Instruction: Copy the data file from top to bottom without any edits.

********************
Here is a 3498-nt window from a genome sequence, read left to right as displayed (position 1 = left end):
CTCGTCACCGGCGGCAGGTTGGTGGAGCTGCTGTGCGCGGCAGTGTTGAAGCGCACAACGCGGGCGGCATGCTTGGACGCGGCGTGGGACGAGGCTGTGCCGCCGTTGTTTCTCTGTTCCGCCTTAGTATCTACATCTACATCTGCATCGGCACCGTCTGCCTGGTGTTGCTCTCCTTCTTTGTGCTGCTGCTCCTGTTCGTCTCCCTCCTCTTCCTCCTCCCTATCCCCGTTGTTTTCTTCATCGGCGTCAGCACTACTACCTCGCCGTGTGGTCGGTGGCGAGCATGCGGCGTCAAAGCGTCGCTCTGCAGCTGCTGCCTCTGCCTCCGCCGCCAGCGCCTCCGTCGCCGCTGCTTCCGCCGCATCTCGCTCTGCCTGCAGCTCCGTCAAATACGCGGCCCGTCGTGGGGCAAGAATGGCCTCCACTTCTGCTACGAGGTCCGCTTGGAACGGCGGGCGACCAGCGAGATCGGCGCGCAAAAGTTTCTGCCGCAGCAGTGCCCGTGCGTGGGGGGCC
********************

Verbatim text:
Here is a 3498-nt window from a genome sequence, read left to right as displayed (position 1 = left end):
CTCGTCACCGGCGGCAGGTTGGTGGAGCTGCTGTGCGCGGCAGTGTTGAAGCGCACAACGCGGGCGGCATGCTTGGACGCGGCGTGGGACGAGGCTGTGCCGCCGTTGTTTCTCTGTTCCGCCTTAGTATCTACATCTACATCTGCATCGGCACCGTCTGCCTGGTGTTGCTCTCCTTCTTTGTGCTGCTGCTCCTGTTCGTCTCCCTCCTCTTCCTCCTCCCTATCCCCGTTGTTTTCTTCATCGGCGTCAGCACTACTACCTCGCCGTGTGGTCGGTGGCGAGCATGCGGCGTCAAAGCGTCGCTCTGCAGCTGCTGCCTCTGCCTCCGCCGCCAGCGCCTCCGTCGCCGCTGCTTCCGCCGCATCTCGCTCTGCCTGCAGCTCCGTCAAATACGCGGCCCGTCGTGGGGCAAGAATGGCCTCCACTTCTGCTACGAGGTCCGCTTGGAACGGCGGGCGACCAGCGAGATCGGCGCGCAAAAGTTTCTGCCGCAGCAGTGCCCGTGCGTGGGGGGCC